'In the third century AD the Roman Empire was beginning its meltdown. It was horrible and violent. Harry Sidebottom’s epic tale starts with a chilling assassination and goes on, and up, from there.' Mary Beard, Chair of Classics, University of Cambridge
'Sidebottom is the best in the business – an Oxford Classicist whose series of novels are crashing into the best-seller lists. In this, his third in the Warrior of Rome series, his hero Ballista is wielding his sword against Persian barbarians who have captured the Emperor Valerian. It is a long hard road for the Iron General, a great creation by Sidebottom in this festival of blood and thunder.' Oxford Times
'At last, a piece of historical fiction for grown-ups.' Robert Low, author of the Oathsworn novels
'Harry Sidebottom works on Rome’s 3rd-century army the magic that Patrick O’Brian applied to Nelson’s navy. He has the touch of an exceptionally gifted story-teller drawing on prodigious learning.' Tim Severin, author of the Viking Trilogy
'A gripping yarn interwoven with superb knowledge of the ancient world.' Professor Bryan Ward-Perkins, Fellow in History, University of Oxford
'Harry Sidebottom brilliantly reconstructs the life of the ancient world, and in particular its military technology, and wraps it in a powerful narrative whose themes are classic in more ways than one. It’s the best sort of red-blooded historical fiction – solidly based on a profound understanding of what it meant to be alive in a particular time and place.' Andrew Taylor, bestselling author of The American Boy
'In modern fiction, from Valerio Massimo Manfredi to Conn Iggulden, there is often an awkward tendency for instruction to triumph over excitement ... Dr Sidebottom successfully avoids this pitfall. Instead he concentrates on providing a complex and human account of urban people under siege. The strength of Warrior of Rome lies in the portrayal of its central character and his evolving relationships with a cast of minor characters, some of whom – his household slaves and lover – seem destined to survive, and others whose lives are, usually gruesomely, cut short by battle ... Sidebottom provides a well constructed, well paced, and gripping account of life in ancient war-torn Asia Minor which, as a good series ought, leaves the reader eagerly anticipating the next instalment.' Justin Warshaw, Times Literary Supplement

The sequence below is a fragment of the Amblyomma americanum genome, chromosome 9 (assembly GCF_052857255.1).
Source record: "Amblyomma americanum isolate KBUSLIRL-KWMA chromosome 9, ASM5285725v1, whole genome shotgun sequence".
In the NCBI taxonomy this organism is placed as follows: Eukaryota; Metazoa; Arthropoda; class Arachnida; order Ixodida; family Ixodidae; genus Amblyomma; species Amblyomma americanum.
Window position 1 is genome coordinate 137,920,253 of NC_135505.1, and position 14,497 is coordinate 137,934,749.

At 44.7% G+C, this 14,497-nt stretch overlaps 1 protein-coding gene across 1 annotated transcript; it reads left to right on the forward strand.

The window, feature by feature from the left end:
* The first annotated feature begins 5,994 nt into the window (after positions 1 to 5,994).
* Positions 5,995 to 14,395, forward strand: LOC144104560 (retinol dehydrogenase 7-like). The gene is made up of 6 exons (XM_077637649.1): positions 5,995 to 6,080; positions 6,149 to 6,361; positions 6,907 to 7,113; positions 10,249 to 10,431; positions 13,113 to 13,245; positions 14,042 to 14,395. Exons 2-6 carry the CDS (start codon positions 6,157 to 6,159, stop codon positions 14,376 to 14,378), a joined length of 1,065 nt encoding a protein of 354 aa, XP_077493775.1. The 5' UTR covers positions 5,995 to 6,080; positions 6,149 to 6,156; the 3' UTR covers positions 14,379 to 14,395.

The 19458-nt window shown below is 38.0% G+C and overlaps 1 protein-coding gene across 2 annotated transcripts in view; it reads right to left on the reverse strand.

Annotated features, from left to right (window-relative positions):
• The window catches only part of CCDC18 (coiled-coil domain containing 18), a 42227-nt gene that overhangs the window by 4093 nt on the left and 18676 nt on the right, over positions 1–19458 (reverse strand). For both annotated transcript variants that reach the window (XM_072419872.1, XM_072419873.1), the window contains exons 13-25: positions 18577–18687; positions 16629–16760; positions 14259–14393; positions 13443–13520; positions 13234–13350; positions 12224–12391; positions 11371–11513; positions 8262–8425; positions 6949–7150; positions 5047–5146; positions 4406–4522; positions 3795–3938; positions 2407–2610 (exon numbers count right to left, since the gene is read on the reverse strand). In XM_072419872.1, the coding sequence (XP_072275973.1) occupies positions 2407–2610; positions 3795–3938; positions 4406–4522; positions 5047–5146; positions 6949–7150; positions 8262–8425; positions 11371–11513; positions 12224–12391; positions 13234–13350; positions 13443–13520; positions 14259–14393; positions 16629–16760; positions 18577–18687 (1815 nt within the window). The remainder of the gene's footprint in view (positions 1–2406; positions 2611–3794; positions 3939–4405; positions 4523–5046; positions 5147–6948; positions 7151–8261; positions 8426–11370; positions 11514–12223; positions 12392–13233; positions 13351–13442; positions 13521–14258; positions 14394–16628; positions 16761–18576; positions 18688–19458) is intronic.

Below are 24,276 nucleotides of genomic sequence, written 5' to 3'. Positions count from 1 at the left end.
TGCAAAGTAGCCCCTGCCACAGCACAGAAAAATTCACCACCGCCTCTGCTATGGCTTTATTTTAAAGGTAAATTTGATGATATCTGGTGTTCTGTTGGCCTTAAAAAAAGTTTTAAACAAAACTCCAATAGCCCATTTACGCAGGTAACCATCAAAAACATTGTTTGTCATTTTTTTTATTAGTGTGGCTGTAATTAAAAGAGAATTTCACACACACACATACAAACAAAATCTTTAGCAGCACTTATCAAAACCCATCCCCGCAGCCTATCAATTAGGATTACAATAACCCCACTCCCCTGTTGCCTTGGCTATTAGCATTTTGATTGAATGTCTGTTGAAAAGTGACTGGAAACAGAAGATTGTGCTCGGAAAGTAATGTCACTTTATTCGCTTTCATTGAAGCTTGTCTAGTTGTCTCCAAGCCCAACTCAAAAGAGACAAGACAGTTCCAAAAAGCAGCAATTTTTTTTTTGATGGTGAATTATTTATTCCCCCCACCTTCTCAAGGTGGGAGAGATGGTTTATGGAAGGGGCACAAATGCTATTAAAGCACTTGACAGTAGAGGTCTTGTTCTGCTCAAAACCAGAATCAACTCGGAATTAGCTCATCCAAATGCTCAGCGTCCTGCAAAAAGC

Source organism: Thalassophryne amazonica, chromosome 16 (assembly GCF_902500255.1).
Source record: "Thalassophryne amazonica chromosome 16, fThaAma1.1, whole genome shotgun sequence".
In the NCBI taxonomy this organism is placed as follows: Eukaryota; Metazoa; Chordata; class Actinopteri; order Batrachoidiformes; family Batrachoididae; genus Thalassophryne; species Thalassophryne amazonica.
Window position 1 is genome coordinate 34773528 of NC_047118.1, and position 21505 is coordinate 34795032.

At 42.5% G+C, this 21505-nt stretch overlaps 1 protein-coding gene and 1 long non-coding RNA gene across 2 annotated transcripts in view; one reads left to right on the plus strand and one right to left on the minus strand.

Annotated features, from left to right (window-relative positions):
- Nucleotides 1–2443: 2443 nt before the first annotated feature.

'Once again, Harry Sidebottom demonstrates that the greatest asset for any historical novelist is scholarship ... There is no substitute for detailed knowledge of the era about which you are writing. And that is something that Sidebottom, an Oxford University lecturer specialising in ancient warfare and classic art, has in abundance ... Ballista’s subsequent adventures and many battles make for gripping reading, and unfold with page-turning panache ... Sidebottom’s prose crackles with life and fizzes with imagination, underpinned by the factual details woven seamlessly into the narrative.' Yorkshire Evening Post
'A vivid, racy, and gripping novel from a major scholar who also happens to be a brilliant master of fiction.' Dr Jas Elsner, University of Oxford
'Sidebottom captures perfectly the corruption, betrayals, and enmities of the Roman Empire ... I don't think I've ever experienced antiquity so directly: the brutality, the directness of expression and feeling, the deep bonds formed amid unmitigated violence.' Professor David Konstan, Chair of Classics, Brown University
'With the eye of a poet and the sure hand of a scholar, Harry Sidebottom takes us back to the clash of empires that had Rome and Persia wrestling over the fate of the Near East. This dramatic but often forgotten struggle of the third century AD deserves our fullest attention today. I was riveted.' Professor Barry Strauss, Cornell University, author of The Spartacus War
'This action-filled adventure story focusing on the siege of Arete, an apocryphal town on the Euphrates River at the eastern edge of the Roman Empire, is a great read ... the reader needs no knowledge of the period to enjoy the fast moving, extremely dramatic plot. Sidebottom manages to apply his considerable knowledge of 3rd-century warfare and Roman military terminology in a way that never intrudes.' Bryn Mawr Classical Review
'The fourth in this amazing Warrior of Rome series continues with unbridled spectacular violence as Ballista, the warrior in question, prepares to defend the earthquake-shattered city of Ephesus from the barbarians. Unfortunately for him, some of them want to eat his heart raw. Harry Sidebottom’s books are freighted with detail, but the wonderful fight scenes, deft literary touches and the salty dialogue amply outweigh the many words in italics. This is a storming triumph.' Daily Telegraph
'Noted Oxford classicist Sidebottom offers maps, glossary, biography, and bibliography, but his fiction rises above the research, bringing history alive in gory detail. He envisions military life down to the bad jokes that define male camaraderie. Set in the third century C.E., with the Roman empire unaware of its ascension, this novel places one man between civilized and uncivilized societies both east and west to negotiate the differences. Sidebottom remains consistently meticulous about detail, old-fashioned about storytelling, and astute in portraying political backstabbing worthy of the modern arena.' Publishers Weekly